Black hole recording: The sound of a black hole REVEALED and it sings in B Flat

The deep cosmic note, deeper than anything the human ear can hear, was tracked down to a monstrous black hole in the Perseus cluster. In 2002, Chandra astronomers observed bizarre ripples rushing through the gassy Perseus galaxy cluster. The ripples were found to be powerful sound waves, which have travelled for hundreds of thousands of light-years from the black hole at the heart of the cluster. A quick conversion into musical notes with the aid of a piano found the Perseus black hole was singing in B flat.

Andrew Fabian, of the Institute of Astronomy (IoA) in Cambridge, said: “We have observed the prodigious amounts of light and heat created by black holes, now we have detected the sound.”

Dr Fabian’s teams used a piano’s middle C note as a reference point when analysing the black hole’s sound signature.

On the piano, the B flat key nearest to middle C rests between the 1/8th and 2/8th of an octave away.

According to NASA, musicians will recognise the B flat as 1-1/2 steps away from middle C.

However, there is no way a human could hear this cosmic note because it is 57 octaves lower than the middle C.

For comparison, the average piano only covers seven octaves worth of musical notes.

And at a frequency of one million billion times deeper than the known limits of human hearing, NASA said the B flat is the deepest note ever emitted by anything in the universe.

Steve Allen, who co-investigated the incredible phenomenon, said: “The Perseus sound waves are much more than just an interesting form of black hole acoustics.

“These sound waves may be the key in figuring out how galaxy clusters, the largest structures in the universe, grow.”

The black hole study, which was presented in 2003, looked at how galaxy clusters like Perseus form throughout the universe.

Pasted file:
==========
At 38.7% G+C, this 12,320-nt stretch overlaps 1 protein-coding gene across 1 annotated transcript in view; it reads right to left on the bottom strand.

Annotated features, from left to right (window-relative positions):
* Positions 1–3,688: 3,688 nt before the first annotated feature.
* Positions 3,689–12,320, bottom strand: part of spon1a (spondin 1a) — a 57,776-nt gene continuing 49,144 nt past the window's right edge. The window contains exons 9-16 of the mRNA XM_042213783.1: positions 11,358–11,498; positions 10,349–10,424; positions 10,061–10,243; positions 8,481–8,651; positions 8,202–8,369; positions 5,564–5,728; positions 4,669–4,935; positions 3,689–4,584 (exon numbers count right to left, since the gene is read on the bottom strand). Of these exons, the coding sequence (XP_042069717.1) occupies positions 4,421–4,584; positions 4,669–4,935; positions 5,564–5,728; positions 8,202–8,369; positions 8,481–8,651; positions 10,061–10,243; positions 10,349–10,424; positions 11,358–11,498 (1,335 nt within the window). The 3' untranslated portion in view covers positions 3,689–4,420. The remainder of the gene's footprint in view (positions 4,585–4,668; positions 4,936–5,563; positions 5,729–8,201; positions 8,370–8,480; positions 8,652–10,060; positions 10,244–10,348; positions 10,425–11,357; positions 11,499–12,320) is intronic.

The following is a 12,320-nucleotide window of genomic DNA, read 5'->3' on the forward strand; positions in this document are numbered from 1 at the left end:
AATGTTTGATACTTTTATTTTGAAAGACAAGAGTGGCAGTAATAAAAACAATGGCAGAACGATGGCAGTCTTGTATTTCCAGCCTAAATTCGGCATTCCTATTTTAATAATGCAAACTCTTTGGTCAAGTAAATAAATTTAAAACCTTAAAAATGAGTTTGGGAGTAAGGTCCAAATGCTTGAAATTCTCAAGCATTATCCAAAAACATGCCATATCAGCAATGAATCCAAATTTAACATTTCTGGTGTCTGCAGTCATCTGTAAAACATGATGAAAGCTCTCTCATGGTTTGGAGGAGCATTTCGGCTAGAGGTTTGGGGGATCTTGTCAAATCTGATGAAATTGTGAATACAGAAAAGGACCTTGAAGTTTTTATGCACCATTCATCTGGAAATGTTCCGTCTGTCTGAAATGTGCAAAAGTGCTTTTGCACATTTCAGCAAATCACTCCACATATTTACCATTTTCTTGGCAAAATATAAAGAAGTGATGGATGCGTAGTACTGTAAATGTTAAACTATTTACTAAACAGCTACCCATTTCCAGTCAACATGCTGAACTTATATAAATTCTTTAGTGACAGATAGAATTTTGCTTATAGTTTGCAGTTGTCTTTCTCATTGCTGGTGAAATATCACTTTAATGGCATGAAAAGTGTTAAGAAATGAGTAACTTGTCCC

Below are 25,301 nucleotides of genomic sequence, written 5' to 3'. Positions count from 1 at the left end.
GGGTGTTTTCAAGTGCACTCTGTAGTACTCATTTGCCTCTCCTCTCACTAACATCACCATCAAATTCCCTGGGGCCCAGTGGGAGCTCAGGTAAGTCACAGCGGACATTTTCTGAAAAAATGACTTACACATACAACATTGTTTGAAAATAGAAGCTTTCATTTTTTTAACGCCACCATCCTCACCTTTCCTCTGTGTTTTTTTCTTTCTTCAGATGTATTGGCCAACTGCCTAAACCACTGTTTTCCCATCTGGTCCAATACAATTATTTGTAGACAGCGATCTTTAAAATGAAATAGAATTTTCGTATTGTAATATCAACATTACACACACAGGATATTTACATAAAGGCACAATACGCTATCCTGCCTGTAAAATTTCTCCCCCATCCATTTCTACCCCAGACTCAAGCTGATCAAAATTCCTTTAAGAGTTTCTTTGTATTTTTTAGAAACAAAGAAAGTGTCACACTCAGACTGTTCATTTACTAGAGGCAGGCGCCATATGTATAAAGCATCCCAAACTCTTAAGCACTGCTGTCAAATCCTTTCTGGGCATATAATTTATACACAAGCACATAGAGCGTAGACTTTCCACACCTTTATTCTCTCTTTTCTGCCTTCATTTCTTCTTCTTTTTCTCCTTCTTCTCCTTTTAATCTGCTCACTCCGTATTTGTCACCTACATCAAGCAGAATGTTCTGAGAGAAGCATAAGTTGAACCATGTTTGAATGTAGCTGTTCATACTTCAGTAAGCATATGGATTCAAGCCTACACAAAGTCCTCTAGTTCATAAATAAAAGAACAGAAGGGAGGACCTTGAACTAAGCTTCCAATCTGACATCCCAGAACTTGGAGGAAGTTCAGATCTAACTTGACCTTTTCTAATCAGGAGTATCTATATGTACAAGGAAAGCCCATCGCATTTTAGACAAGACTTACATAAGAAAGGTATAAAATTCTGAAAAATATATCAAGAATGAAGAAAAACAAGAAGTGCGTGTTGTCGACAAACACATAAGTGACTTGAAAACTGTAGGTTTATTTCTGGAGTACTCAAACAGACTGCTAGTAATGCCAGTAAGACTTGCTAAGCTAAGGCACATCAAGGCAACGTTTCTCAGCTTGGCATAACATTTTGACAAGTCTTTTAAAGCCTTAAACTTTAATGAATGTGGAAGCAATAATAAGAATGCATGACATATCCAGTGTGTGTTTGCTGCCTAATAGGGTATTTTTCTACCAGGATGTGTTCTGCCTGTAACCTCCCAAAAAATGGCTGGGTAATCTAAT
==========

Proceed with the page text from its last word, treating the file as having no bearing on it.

We have observed the prodigious amounts of light and heat created by black holes

Andrew Fabian, Institute of Astronomy in Cambridge

The Perseus cluster is located roughly 250 million light-years from Earth, or 1,469,656,300,000,000,000,000 miles (2,365,182,600,000,000,000,000km).

NASA said in a statement: “Perseus is the brightest cluster of galaxies in X-rays, and therefore was a perfect Chandra target for finding sound waves rippling through the hot cluster gas.

“Other clusters show X-ray cavities, and future Chandra observations may yet detect sound waves in these objects.”

The news comes after astronomers behind the Event Horizon Telescope (EHT) have taken the world’s first ever picture of a black hole.

The monumental discovery was unveiled on Wednesday, April 10, and was published across six science papers in the journal The Astrophysical Letters.

Paul Hertz of NASA Headquarters in Washington said: “This is an amazing accomplishment by the EHT team.

“Years ago, we thought we would have to build a very large space telescope to image a black hole.

“By getting radio telescopes around the world to work in concert like one instrument, the EHT team achieved this, decades ahead of time.”

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